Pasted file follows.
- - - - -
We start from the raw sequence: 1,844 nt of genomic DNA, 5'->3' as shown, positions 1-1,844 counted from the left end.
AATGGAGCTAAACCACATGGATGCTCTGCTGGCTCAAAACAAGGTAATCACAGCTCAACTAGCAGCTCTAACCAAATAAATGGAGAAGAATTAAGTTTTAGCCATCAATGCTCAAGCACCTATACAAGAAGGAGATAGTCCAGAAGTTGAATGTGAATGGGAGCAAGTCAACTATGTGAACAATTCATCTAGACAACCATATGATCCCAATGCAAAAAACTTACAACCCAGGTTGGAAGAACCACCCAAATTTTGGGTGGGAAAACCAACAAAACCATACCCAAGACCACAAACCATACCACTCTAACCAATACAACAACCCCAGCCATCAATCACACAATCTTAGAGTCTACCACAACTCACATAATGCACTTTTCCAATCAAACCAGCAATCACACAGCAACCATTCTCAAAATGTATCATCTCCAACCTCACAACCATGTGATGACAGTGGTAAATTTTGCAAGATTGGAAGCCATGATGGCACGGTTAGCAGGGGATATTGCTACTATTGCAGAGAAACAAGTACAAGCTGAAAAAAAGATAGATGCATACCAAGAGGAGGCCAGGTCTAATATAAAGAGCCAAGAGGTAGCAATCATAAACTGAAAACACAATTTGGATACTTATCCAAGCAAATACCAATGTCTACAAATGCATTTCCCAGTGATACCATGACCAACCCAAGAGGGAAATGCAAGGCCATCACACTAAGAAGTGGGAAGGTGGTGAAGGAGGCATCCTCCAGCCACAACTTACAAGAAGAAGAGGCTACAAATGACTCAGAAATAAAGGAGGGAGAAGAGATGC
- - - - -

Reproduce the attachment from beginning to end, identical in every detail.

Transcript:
We start from the raw sequence: 1,844 nt of genomic DNA, 5'->3' as shown, positions 1-1,844 counted from the left end.
AATGGAGCTAAACCACATGGATGCTCTGCTGGCTCAAAACAAGGTAATCACAGCTCAACTAGCAGCTCTAACCAAATAAATGGAGAAGAATTAAGTTTTAGCCATCAATGCTCAAGCACCTATACAAGAAGGAGATAGTCCAGAAGTTGAATGTGAATGGGAGCAAGTCAACTATGTGAACAATTCATCTAGACAACCATATGATCCCAATGCAAAAAACTTACAACCCAGGTTGGAAGAACCACCCAAATTTTGGGTGGGAAAACCAACAAAACCATACCCAAGACCACAAACCATACCACTCTAACCAATACAACAACCCCAGCCATCAATCACACAATCTTAGAGTCTACCACAACTCACATAATGCACTTTTCCAATCAAACCAGCAATCACACAGCAACCATTCTCAAAATGTATCATCTCCAACCTCACAACCATGTGATGACAGTGGTAAATTTTGCAAGATTGGAAGCCATGATGGCACGGTTAGCAGGGGATATTGCTACTATTGCAGAGAAACAAGTACAAGCTGAAAAAAAGATAGATGCATACCAAGAGGAGGCCAGGTCTAATATAAAGAGCCAAGAGGTAGCAATCATAAACTGAAAACACAATTTGGATACTTATCCAAGCAAATACCAATGTCTACAAATGCATTTCCCAGTGATACCATGACCAACCCAAGAGGGAAATGCAAGGCCATCACACTAAGAAGTGGGAAGGTGGTGAAGGAGGCATCCTCCAGCCACAACTTACAAGAAGAAGAGGCTACAAATGACTCAGAAATAAAGGAGGGAGAAGAGATGC